In a major setback to the Centre, the Supreme Court on Wednesday, 16 September, said the requirement of procedural fairness constitutes a fundamental basis for the integrity of the arbitral process, as it upheld a foreign arbitration award in favour of Vedanta and Videocon.
The Ministry of Petroleum and Natural Gas had appealed against this foreign award allowing Vedanta and Videocon to recover $499 million, instead of $198 million capped by the government for the development of the Ravva oil and gas fields off Andhra Pradesh coast between 2000 and 2007.
A bench comprising Justices S Abdul Nazeer, Indu Malhotra and Aniruddha Bose said the government has contended the award may not be enforced, since it is contrary to the basic notions of justice, and the court is unable to accept this submission.
"The Appellants (government and ministry of petroleum and natural gas) have not made out a case of violation of procedural due process in the conduct of the arbitral proceedings".
The bench noted that fair and equal treatment of the parties is a non-derogable and mandatory provision, on which the entire edifice of the alternate dispute resolution mechanism is based.
The top court said the Malaysian court had rightly examined the issue.
The government had argued that under the Indian law, a foreign arbitration award can be challenged if it was against public policy.
The bench observed the government has not made out a case, how is the award in conflict with the basic notions of justice, or in violation of the substantive public policy of India.
“We feel that the interpretation taken by the tribunal is a plausible view, and the challenge on this ground cannot be sustained, to refuse enforcement of the Award,” said the bench.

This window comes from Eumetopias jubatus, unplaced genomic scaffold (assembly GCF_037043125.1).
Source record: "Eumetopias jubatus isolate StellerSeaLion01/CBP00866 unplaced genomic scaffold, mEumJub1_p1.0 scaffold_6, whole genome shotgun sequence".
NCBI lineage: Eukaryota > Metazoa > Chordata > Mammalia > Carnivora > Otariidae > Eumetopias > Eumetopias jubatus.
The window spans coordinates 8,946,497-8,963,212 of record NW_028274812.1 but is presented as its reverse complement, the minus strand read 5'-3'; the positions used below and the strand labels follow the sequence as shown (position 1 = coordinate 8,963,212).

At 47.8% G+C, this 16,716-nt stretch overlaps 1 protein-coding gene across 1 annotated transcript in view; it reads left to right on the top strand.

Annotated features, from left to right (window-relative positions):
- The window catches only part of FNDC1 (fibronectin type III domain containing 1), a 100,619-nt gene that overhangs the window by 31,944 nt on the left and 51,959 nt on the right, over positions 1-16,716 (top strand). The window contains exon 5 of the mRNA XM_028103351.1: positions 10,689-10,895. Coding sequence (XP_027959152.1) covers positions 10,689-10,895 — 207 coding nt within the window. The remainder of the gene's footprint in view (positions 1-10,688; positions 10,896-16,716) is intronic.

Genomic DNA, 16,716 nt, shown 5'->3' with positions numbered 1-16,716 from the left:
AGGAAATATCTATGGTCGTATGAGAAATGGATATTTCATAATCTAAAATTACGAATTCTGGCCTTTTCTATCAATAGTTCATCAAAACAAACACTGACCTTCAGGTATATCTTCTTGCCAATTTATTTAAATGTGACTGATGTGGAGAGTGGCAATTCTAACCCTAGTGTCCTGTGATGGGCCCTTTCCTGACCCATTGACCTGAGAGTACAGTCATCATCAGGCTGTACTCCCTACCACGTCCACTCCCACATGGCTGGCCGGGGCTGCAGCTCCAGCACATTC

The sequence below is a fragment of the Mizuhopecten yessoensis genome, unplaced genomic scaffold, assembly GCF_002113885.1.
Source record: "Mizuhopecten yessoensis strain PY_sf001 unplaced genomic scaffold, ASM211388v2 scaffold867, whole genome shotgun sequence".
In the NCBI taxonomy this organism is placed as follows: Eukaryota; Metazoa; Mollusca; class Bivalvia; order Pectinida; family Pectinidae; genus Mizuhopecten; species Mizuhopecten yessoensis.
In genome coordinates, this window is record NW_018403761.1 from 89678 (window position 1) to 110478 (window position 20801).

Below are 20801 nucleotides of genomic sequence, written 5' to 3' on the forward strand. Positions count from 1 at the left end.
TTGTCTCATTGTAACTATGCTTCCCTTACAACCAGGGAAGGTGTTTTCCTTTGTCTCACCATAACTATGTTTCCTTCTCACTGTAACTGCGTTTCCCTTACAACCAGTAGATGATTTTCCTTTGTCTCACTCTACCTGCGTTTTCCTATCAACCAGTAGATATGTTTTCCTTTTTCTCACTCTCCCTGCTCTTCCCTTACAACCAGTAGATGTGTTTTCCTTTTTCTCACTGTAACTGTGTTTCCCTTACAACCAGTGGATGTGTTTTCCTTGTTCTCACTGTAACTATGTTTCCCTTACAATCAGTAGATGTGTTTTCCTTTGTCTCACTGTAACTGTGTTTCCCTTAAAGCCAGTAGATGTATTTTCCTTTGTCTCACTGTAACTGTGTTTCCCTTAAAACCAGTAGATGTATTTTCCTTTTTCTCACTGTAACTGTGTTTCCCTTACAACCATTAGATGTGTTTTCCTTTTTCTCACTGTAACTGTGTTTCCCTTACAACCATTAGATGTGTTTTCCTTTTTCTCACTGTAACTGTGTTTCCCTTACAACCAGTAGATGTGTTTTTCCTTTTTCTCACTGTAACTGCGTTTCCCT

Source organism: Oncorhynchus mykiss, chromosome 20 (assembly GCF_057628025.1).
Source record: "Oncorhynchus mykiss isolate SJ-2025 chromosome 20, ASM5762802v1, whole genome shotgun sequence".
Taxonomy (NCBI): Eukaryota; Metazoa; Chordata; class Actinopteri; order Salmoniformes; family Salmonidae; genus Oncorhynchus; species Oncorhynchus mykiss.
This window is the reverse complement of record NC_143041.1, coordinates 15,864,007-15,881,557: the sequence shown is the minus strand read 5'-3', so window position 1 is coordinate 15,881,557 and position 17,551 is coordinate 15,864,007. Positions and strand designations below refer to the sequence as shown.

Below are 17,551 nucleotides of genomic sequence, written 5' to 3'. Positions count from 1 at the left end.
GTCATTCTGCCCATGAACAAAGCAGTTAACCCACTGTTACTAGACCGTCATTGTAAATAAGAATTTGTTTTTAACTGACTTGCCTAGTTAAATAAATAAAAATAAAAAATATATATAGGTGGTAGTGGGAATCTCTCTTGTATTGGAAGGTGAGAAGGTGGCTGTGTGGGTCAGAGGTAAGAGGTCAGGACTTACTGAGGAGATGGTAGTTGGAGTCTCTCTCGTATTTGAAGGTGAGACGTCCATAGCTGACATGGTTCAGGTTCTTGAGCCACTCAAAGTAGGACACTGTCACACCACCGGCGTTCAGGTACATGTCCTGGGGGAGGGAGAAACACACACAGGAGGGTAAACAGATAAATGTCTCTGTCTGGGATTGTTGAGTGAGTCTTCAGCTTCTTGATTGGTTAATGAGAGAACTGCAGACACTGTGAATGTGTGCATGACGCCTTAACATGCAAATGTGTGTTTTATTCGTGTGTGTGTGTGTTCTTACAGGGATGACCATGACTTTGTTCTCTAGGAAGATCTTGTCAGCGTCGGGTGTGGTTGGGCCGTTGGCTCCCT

The government had argued that the Production Sharing Contracts (PSCs) are "special contracts" pertaining to the exploration of natural resources, which concerns the public policy of India.
The bench said "we are of the view that the disputes raised by the claimants (Vedanta and Videocon) emanate from the rights and obligations of the parties under the PSC. The award is not contrary to the fundamental policy of Indian law, or in conflict with the notions of justice."
The apex court concluded that the enforcement of the foreign award does not contravene the public policy of India, nor is it contrary to the basic notions of justice. The Delhi High Court had declined to interfere with the arbitral award in favour of Vedanta.
In June, the Centre challenged this decision in the Supreme Court. The apex court affirmed the judgment of the Delhi High Court dated 19 February 2020, and vacated the status quo orders of 17 June and 22 July.
"The award dated 18 January 2011 passed by the tribunal is held to be enforceable in accordance with the provisions of Sections 47 and 49 of the Arbitration & Conciliation Act, 1996," said the top court.
Cairn India (now Vedanta) and Videocon were allowed to recover $198 million as per the contract, and in July 2014, the Malaysian Court of Appeals upheld the arbitral award allowing additional recoveries to Vedanta.